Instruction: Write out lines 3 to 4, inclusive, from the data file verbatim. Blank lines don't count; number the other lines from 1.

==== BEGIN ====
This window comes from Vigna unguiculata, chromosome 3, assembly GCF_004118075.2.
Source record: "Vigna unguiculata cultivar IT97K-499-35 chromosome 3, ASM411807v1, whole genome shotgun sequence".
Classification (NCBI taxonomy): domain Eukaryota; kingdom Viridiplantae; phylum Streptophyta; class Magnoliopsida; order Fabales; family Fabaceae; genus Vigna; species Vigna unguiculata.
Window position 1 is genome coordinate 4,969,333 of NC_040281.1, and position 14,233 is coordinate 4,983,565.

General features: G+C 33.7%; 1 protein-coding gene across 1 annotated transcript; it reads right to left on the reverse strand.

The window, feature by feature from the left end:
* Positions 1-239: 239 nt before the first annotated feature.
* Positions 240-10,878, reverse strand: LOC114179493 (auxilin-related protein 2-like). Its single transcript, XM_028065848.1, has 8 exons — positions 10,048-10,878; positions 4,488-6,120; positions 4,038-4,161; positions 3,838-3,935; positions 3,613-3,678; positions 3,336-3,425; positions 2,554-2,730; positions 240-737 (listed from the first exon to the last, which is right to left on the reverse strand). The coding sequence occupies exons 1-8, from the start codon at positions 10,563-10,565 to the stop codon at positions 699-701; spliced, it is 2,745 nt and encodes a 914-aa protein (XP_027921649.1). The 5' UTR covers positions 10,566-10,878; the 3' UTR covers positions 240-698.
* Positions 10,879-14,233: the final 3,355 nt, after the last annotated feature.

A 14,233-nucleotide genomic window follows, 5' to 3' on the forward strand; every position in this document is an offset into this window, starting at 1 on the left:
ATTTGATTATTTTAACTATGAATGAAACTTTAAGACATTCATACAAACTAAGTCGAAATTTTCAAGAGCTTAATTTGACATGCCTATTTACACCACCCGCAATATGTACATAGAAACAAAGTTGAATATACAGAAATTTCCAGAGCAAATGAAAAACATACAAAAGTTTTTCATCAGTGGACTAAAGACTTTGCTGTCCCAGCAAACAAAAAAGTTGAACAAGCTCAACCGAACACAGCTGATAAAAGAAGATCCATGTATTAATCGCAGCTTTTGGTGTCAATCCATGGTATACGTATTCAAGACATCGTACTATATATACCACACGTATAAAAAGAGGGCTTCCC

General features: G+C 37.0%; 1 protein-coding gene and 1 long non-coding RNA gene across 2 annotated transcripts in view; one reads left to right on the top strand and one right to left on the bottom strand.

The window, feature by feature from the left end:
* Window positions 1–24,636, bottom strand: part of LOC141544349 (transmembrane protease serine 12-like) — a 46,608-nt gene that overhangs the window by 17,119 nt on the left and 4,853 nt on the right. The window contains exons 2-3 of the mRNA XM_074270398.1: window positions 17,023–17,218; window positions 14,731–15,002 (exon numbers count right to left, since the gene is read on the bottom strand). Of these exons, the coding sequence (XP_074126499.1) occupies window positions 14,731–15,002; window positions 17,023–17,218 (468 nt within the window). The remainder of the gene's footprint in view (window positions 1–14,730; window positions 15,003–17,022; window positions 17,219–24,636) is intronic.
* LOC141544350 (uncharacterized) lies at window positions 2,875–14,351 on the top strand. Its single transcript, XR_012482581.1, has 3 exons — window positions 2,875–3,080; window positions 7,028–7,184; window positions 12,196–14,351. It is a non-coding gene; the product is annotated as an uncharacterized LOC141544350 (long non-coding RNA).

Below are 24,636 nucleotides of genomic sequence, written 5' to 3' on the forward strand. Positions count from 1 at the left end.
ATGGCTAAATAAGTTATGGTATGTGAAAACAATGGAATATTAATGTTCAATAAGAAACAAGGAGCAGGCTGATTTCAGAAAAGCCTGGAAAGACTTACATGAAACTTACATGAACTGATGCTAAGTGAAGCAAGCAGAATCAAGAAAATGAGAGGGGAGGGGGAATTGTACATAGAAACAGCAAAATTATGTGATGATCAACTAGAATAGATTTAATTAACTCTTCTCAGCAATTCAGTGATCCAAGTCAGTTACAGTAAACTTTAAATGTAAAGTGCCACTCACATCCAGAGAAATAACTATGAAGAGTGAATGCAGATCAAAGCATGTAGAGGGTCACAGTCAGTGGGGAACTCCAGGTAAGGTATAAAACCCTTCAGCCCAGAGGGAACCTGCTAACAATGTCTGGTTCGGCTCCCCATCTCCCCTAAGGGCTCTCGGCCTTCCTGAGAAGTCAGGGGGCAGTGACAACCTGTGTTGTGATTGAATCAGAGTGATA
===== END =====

Classification (NCBI taxonomy): domain Eukaryota; kingdom Viridiplantae; phylum Streptophyta; class Magnoliopsida; order Fabales; family Fabaceae; genus Vigna; species Vigna unguiculata.
Window position 1 is genome coordinate 4,969,333 of NC_040281.1, and position 14,233 is coordinate 4,983,565.